Updated 03:52 AM EDT, Thu, Oct 28, 2021

Former Miss Spain Comes Out of the Closet with Photo of Girlfriend on Social Media

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Former beauty queen Patricia Yurena has unwittingly become a new face for the gay and lesbian community, not only in her native country of Spain, but also around the world after posting a photo of her and her girlfriend on Instagram.

Yurena is a two-time Miss Spain winner -- once in 2008 and 2013 -- and was also last year’s Miss Universe runner-up, which means her name has been pretty heavy on the pageant scene. It makes the photo -- which depicts Yurena kissing her girlfriend, house DJ Vanesa Cortes -- even more heavyweight. 

She's also the first Miss Spain winner to come out as gay, following in the footsteps of Miss Kentucky winner Djuan Trent who came out as gay earlier this year.

The photo, posted last week, was captioned, “Romeo and Juliet,” and clearly signals Yurena coming out of the closet.  She followed it up with a front shot of the duo's faces, which was posted shortly after the more intimate one. 

“I published the picture completely spontaneously and in an impulsive manner. Thank you for all your support and most importantly that you are happy with my happiness,” the 24-year-old said in a subsequent post.

Yurena seems happy with her decision to post the photo, according to reports. 

“I don’t regret what I did and I did it because I am happy about what’s going on in my life,” she told Spanish newspaper La Opinión de Tenerife.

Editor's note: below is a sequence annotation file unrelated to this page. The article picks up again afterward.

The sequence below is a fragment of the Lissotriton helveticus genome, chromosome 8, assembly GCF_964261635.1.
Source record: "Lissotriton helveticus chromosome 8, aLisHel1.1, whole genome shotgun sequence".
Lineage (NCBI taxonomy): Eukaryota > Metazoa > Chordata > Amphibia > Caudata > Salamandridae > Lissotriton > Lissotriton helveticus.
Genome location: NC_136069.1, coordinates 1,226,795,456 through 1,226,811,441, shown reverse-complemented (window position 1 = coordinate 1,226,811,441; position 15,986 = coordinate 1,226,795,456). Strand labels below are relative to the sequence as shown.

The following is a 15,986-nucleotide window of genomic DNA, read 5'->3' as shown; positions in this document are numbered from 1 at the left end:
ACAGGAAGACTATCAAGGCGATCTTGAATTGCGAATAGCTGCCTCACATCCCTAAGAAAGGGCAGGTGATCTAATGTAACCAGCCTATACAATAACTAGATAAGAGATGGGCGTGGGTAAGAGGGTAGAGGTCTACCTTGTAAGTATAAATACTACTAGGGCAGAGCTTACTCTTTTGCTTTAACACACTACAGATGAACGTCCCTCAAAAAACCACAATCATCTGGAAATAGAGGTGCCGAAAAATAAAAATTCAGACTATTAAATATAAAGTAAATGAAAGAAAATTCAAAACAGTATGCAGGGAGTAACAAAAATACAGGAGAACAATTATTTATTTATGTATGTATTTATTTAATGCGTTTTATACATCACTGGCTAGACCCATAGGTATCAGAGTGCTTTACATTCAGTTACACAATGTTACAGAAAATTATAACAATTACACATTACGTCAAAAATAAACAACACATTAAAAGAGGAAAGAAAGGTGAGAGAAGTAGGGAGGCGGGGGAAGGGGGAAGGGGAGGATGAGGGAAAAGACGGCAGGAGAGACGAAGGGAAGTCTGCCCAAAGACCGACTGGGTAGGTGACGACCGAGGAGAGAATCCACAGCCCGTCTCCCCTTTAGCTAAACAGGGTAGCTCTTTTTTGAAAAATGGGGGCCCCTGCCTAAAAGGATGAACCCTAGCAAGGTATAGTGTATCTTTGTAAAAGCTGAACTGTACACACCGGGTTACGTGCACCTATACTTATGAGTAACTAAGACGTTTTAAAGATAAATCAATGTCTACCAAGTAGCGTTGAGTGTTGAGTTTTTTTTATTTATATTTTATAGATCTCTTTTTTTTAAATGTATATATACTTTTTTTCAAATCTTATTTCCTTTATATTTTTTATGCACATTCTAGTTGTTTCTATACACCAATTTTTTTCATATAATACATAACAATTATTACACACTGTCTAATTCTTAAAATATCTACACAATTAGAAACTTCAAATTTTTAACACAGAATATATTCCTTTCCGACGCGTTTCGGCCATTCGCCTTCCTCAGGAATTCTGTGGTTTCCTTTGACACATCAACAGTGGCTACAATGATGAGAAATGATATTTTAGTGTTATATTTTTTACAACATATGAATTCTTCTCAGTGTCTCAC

Yurena competed in the 2013 Miss Universe pageant held in Moscow, Russia, where she lost to Miss Venezuela Gabriela Isler. According to the NY Daily News, she might be the last national beauty queen for Spain as the company that runs the pageant, Certamen Miss España SL, filed for bankruptcy in 2013.

In a blog post written on February 20 she revealed her struggle to come to terms with her sexuality, saying she wondered why God had 'made me wrong'.

'Ideally, I would love to one day live in a society where coming out is no longer necessary because we don't make assumptions about one another's sexuality and homophobia is laid to rest,' she said.

'For now, that is more of an ideal than it is a reality. But if you want to see that ideal become a reality and you have the courage to change history.'

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